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Trump wanted to veto bill to keep government open

Andrew Harnik / AP

Publicly, President Trump didn't seem overjoyed when, earlier this month, he signed a $1 trillion bill to keep the government open. Privately, his mood was much, much worse.

Behind-the-scenes: When the spending bill had been negotiated and finalized, White House chief of staff Reince Priebus phoned the former House Speaker John Boehner and told him the president doesn't like how the negotiation came out and is thinking about vetoing the bill. Boehner has told associates that Priebus asked him if he could talk Trump into signing the spending bill. Boehner said he would.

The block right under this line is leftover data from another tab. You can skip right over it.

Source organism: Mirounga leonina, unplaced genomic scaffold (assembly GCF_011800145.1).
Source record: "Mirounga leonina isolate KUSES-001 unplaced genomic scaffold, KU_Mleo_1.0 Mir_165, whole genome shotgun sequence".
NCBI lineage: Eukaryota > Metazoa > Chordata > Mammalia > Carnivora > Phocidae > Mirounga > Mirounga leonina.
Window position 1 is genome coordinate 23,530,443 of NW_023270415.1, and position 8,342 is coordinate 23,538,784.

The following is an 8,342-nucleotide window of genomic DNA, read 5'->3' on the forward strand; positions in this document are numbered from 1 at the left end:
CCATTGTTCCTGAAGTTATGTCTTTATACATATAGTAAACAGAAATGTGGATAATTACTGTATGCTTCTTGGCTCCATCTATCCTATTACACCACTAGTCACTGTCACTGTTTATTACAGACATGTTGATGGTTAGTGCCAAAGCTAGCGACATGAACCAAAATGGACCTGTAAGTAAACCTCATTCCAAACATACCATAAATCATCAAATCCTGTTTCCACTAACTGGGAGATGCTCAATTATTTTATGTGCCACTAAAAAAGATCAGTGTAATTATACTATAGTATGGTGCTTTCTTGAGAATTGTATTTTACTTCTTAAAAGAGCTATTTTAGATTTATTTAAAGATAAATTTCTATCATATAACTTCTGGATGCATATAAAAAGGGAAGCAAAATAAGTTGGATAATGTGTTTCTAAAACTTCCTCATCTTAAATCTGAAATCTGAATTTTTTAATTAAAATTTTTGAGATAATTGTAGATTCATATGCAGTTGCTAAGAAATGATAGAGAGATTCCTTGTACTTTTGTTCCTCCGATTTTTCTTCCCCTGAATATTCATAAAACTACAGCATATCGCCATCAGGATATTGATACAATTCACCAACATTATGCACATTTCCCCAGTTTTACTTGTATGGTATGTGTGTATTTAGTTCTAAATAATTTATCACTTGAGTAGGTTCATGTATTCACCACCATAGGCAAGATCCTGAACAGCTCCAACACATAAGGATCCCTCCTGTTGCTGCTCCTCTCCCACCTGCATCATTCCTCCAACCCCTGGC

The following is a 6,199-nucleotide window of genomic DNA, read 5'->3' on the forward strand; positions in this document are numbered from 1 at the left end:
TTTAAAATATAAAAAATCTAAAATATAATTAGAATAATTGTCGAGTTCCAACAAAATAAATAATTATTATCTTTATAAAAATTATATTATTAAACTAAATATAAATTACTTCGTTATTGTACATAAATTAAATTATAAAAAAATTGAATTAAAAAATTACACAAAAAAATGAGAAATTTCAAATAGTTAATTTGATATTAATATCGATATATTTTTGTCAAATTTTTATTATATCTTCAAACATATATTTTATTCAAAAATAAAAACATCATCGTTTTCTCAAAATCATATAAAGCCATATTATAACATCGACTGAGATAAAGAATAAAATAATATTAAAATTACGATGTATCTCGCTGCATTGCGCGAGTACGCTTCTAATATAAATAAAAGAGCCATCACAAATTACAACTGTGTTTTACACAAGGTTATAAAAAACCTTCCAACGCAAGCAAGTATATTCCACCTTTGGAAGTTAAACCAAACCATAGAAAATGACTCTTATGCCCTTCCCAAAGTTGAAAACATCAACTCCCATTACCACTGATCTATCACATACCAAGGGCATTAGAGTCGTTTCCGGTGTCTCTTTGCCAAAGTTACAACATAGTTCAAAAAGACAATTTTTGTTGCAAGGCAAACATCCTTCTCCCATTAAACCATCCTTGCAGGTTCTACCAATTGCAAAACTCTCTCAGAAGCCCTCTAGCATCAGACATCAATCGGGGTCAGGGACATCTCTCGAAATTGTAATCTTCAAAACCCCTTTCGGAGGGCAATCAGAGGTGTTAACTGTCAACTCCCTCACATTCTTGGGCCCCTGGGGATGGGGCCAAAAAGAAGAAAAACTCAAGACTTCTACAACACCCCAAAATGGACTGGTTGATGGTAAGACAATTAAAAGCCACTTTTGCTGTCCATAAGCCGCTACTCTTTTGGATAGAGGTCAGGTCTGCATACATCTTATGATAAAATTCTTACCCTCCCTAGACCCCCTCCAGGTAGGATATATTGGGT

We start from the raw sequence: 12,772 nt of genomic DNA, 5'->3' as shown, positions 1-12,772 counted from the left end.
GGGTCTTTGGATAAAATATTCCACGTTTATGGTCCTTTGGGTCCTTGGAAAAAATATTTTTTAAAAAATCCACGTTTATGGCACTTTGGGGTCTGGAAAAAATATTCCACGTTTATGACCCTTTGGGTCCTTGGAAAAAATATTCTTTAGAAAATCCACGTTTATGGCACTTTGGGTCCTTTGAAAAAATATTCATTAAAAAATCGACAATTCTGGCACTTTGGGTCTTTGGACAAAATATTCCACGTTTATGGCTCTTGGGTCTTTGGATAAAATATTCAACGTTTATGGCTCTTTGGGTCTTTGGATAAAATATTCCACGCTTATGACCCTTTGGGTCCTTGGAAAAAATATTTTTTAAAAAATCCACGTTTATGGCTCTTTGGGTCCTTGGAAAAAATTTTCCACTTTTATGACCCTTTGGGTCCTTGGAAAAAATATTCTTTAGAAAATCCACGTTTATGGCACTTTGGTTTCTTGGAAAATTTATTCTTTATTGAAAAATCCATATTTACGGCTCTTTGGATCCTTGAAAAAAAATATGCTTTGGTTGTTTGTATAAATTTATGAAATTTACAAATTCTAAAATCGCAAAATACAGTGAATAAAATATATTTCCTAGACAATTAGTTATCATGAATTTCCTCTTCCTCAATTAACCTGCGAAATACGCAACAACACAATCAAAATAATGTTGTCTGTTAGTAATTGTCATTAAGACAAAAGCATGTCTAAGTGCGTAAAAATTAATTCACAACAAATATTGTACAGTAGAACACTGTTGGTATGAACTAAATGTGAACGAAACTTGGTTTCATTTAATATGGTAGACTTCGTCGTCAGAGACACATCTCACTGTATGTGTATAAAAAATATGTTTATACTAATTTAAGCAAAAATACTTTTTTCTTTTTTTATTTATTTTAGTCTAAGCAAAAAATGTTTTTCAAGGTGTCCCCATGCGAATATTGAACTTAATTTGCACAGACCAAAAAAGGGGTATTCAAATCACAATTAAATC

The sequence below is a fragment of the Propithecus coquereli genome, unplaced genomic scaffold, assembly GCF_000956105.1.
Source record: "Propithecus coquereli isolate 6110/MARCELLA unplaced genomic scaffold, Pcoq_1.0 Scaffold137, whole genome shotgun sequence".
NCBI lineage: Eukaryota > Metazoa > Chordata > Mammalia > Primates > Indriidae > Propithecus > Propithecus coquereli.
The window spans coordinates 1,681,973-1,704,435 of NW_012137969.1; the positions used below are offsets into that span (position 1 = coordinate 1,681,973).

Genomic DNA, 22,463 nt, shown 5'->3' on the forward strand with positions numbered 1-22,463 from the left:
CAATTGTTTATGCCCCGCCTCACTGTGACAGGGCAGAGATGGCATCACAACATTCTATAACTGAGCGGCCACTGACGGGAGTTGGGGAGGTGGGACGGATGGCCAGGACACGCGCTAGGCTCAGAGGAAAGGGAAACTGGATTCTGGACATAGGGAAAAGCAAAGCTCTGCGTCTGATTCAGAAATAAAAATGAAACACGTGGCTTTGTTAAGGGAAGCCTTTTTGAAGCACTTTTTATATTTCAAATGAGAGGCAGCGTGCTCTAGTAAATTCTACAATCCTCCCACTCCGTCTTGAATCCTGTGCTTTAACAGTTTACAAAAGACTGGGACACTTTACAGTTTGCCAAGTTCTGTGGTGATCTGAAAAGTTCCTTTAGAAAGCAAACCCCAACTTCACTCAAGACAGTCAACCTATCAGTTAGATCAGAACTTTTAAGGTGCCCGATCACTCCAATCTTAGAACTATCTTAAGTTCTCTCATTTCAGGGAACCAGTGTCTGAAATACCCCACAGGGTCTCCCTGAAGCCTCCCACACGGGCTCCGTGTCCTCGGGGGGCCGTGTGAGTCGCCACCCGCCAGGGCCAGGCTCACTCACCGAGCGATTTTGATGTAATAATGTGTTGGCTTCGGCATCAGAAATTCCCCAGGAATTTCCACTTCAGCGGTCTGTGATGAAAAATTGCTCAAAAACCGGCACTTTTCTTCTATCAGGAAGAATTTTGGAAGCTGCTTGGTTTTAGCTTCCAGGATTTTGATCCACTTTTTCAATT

Ten minutes later, Boehner's phone rang. It was the President. Boehner made a couple different arguments to Trump about why he should sign the spending bill:

  1. He told Trump he should be happy about the fact that he doesn't have to give a dollar of domestic spending in exchange for increases in military spending. And he got a substantial boost in military spending.
  2. The most important argument Boehner made: the last thing you need right now is a government shutdown.

Why this matters: I'm not suggesting Boehner's conversation with Trump was determinative. It's telling, however, that the President hated the spending bill so much that his chief of staff felt the need to reach out to the former House Speaker — a guy who captained an implacable conference through plenty of funding battles — to convince Trump to sign the bill.